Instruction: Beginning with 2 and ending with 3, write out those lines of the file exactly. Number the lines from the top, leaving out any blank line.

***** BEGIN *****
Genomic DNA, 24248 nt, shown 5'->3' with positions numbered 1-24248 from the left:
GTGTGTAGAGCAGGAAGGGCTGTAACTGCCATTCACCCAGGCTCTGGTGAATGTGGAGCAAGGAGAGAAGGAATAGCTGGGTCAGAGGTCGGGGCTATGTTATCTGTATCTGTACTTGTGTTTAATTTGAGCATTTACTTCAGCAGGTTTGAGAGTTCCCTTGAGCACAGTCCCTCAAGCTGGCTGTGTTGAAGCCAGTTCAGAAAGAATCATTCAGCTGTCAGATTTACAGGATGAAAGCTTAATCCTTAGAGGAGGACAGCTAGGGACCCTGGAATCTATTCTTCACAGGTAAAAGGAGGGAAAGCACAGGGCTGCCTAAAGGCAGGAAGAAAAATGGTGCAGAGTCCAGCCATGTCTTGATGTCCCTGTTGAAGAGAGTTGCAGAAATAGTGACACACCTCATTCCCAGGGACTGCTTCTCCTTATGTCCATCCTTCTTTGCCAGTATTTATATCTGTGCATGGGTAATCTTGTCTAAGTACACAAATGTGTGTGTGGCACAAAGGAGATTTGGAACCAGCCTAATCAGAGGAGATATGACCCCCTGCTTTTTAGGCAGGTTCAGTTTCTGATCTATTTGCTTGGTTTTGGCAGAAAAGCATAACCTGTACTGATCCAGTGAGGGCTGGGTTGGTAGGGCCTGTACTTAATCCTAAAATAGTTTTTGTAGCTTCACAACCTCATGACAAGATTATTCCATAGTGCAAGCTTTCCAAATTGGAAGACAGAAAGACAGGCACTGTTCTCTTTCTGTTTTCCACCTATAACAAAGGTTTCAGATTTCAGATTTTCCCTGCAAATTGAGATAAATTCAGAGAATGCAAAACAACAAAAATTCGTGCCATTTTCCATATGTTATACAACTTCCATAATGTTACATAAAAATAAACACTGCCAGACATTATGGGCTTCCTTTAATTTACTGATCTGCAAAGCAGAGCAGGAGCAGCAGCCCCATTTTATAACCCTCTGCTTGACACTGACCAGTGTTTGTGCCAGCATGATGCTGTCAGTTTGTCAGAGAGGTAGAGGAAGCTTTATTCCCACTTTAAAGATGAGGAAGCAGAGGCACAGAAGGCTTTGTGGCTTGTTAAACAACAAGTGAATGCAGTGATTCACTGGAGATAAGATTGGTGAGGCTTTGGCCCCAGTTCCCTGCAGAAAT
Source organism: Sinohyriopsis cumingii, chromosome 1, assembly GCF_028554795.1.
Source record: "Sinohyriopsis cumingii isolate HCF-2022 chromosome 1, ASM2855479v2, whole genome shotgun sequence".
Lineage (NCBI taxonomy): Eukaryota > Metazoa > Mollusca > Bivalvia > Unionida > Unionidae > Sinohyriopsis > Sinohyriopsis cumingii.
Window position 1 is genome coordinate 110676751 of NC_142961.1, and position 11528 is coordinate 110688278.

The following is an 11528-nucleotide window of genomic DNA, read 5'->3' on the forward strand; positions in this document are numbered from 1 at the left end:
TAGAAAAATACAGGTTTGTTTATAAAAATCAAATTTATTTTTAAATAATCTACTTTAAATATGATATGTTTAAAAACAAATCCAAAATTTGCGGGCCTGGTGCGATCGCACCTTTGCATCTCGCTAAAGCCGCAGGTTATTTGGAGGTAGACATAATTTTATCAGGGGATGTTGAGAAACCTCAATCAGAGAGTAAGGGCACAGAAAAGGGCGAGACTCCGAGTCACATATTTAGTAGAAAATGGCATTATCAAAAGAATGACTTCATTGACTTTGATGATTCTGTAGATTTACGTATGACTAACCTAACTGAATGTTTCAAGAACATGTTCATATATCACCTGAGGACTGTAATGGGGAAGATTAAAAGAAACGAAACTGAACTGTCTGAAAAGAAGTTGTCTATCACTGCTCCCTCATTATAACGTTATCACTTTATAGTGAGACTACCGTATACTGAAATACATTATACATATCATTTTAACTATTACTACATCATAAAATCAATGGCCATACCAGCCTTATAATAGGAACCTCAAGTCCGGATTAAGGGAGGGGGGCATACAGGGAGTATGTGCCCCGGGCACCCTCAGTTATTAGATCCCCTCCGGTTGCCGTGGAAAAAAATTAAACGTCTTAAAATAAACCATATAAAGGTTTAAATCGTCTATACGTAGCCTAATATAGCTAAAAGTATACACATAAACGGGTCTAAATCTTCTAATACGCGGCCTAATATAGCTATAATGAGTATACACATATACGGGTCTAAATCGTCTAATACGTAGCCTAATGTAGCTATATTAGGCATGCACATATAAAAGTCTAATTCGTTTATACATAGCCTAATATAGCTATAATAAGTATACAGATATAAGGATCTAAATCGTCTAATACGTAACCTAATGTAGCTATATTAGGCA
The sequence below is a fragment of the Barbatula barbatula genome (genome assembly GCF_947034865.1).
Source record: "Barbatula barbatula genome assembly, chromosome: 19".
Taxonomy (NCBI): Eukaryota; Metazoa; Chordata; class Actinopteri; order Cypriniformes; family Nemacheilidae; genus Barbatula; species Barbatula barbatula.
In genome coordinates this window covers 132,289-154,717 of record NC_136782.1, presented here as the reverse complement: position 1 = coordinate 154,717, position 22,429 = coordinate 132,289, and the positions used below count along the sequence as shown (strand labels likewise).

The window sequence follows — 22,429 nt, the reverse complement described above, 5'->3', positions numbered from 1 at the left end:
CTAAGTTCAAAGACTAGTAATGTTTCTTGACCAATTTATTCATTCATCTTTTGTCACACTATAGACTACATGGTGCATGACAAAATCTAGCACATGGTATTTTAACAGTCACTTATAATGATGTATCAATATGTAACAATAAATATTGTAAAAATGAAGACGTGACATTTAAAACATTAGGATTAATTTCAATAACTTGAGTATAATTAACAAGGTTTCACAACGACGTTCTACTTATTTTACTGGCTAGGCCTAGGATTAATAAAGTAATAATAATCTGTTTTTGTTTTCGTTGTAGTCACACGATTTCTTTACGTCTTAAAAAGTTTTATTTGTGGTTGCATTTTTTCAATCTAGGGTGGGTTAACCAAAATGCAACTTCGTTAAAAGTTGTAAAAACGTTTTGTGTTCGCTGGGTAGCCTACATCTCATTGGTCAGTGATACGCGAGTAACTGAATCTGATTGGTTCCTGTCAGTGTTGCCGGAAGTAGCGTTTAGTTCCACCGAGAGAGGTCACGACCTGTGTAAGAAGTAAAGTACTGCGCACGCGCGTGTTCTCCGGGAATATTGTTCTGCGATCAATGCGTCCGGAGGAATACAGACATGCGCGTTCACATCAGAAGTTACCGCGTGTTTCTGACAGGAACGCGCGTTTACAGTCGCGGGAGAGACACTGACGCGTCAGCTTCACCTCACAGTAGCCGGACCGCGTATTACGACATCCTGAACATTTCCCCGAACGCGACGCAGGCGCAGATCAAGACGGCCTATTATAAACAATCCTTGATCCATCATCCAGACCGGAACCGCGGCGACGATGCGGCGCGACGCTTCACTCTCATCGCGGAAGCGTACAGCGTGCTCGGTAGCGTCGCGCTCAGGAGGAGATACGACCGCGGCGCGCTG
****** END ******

GTGTGTAGAGCAGGAAGGGCTGTAACTGCCATTCACCCAGGCTCTGGTGAATGTGGAGCAAGGAGAGAAGGAATAGCTGGGTCAGAGGTCGGGGCTATGTTATCTGTATCTGTACTTGTGTTTAATTTGAGCATTTACTTCAGCAGGTTTGAGAGTTCCCTTGAGCACAGTCCCTCAAGCTGGCTGTGTTGAAGCCAGTTCAGAAAGAATCATTCAGCTGTCAGATTTACAGGATGAAAGCTTAATCCTTAGAGGAGGACAGCTAGGGACCCTGGAATCTATTCTTCACAGGTAAAAGGAGGGAAAGCACAGGGCTGCCTAAAGGCAGGAAGAAAAATGGTGCAGAGTCCAGCCATGTCTTGATGTCCCTGTTGAAGAGAGTTGCAGAAATAGTGACACACCTCATTCCCAGGGACTGCTTCTCCTTATGTCCATCCTTCTTTGCCAGTATTTATATCTGTGCATGGGTAATCTTGTCTAAGTACACAAATGTGTGTGTGGCACAAAGGAGATTTGGAACCAGCCTAATCAGAGGAGATATGACCCCCTGCTTTTTAGGCAGGTTCAGTTTCTGATCTATTTGCTTGGTTTTGGCAGAAAAGCATAACCTGTACTGATCCAGTGAGGGCTGGGTTGGTAGGGCCTGTACTTAATCCTAAAATAGTTTTTGTAGCTTCACAACCTCATGACAAGATTATTCCATAGTGCAAGCTTTCCAAATTGGAAGACAGAAAGACAGGCACTGTTCTCTTTCTGTTTTCCACCTATAACAAAGGTTTCAGATTTCAGATTTTCCCTGCAAATTGAGATAAATTCAGAGAATGCAAAACAACAAAAATTCGTGCCATTTTCCATATGTTATACAACTTCCATAATGTTACATAAAAATAAACACTGCCAGACATTATGGGCTTCCTTTAATTTACTGATCTGCAAAGCAGAGCAGGAGCAGCAGCCCCATTTTATAACCCTCTGCTTGACACTGACCAGTGTTTGTGCCAGCATGATGCTGTCAGTTTGTCAGAGAGGTAGAGGAAGCTTTATTCCCACTTTAAAGATGAGGAAGCAGAGGCACAGAAGGCTTTGTGGCTTGTTAAACAACAAGTGAATGCAGTGATTCACTGGAGATAAGATTGGTGAGGCTTTGGCCCCAGTTCCCTGCAGAAAT
Source organism: Sinohyriopsis cumingii, chromosome 1, assembly GCF_028554795.1.